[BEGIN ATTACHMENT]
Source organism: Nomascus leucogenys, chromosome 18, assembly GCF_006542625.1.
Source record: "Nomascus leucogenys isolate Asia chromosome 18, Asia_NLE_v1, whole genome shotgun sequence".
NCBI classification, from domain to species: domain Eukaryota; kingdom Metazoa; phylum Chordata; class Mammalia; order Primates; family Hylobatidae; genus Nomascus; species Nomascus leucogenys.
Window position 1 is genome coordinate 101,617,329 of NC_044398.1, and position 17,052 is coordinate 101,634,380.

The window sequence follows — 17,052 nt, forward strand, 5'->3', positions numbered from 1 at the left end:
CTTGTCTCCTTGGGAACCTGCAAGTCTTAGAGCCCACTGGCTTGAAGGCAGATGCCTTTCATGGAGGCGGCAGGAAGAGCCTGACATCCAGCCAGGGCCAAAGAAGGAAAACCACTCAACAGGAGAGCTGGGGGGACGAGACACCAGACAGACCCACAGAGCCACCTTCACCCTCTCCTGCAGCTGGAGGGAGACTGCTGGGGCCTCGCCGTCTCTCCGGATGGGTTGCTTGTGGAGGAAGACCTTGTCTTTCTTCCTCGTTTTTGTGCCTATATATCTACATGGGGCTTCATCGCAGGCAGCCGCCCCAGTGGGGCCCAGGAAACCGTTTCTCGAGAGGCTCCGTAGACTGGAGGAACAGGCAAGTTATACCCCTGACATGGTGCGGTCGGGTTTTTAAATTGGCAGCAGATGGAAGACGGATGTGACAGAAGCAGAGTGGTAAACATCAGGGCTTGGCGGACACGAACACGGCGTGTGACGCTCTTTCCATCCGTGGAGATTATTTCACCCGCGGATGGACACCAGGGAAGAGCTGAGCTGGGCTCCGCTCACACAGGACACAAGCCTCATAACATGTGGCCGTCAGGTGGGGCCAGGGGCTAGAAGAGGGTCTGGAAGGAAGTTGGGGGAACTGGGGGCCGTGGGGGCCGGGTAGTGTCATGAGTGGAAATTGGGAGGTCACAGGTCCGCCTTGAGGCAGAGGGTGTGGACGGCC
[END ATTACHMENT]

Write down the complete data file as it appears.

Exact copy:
Source organism: Nomascus leucogenys, chromosome 18, assembly GCF_006542625.1.
Source record: "Nomascus leucogenys isolate Asia chromosome 18, Asia_NLE_v1, whole genome shotgun sequence".
NCBI classification, from domain to species: domain Eukaryota; kingdom Metazoa; phylum Chordata; class Mammalia; order Primates; family Hylobatidae; genus Nomascus; species Nomascus leucogenys.
Window position 1 is genome coordinate 101,617,329 of NC_044398.1, and position 17,052 is coordinate 101,634,380.

The window sequence follows — 17,052 nt, forward strand, 5'->3', positions numbered from 1 at the left end:
CTTGTCTCCTTGGGAACCTGCAAGTCTTAGAGCCCACTGGCTTGAAGGCAGATGCCTTTCATGGAGGCGGCAGGAAGAGCCTGACATCCAGCCAGGGCCAAAGAAGGAAAACCACTCAACAGGAGAGCTGGGGGGACGAGACACCAGACAGACCCACAGAGCCACCTTCACCCTCTCCTGCAGCTGGAGGGAGACTGCTGGGGCCTCGCCGTCTCTCCGGATGGGTTGCTTGTGGAGGAAGACCTTGTCTTTCTTCCTCGTTTTTGTGCCTATATATCTACATGGGGCTTCATCGCAGGCAGCCGCCCCAGTGGGGCCCAGGAAACCGTTTCTCGAGAGGCTCCGTAGACTGGAGGAACAGGCAAGTTATACCCCTGACATGGTGCGGTCGGGTTTTTAAATTGGCAGCAGATGGAAGACGGATGTGACAGAAGCAGAGTGGTAAACATCAGGGCTTGGCGGACACGAACACGGCGTGTGACGCTCTTTCCATCCGTGGAGATTATTTCACCCGCGGATGGACACCAGGGAAGAGCTGAGCTGGGCTCCGCTCACACAGGACACAAGCCTCATAACATGTGGCCGTCAGGTGGGGCCAGGGGCTAGAAGAGGGTCTGGAAGGAAGTTGGGGGAACTGGGGGCCGTGGGGGCCGGGTAGTGTCATGAGTGGAAATTGGGAGGTCACAGGTCCGCCTTGAGGCAGAGGGTGTGGACGGCC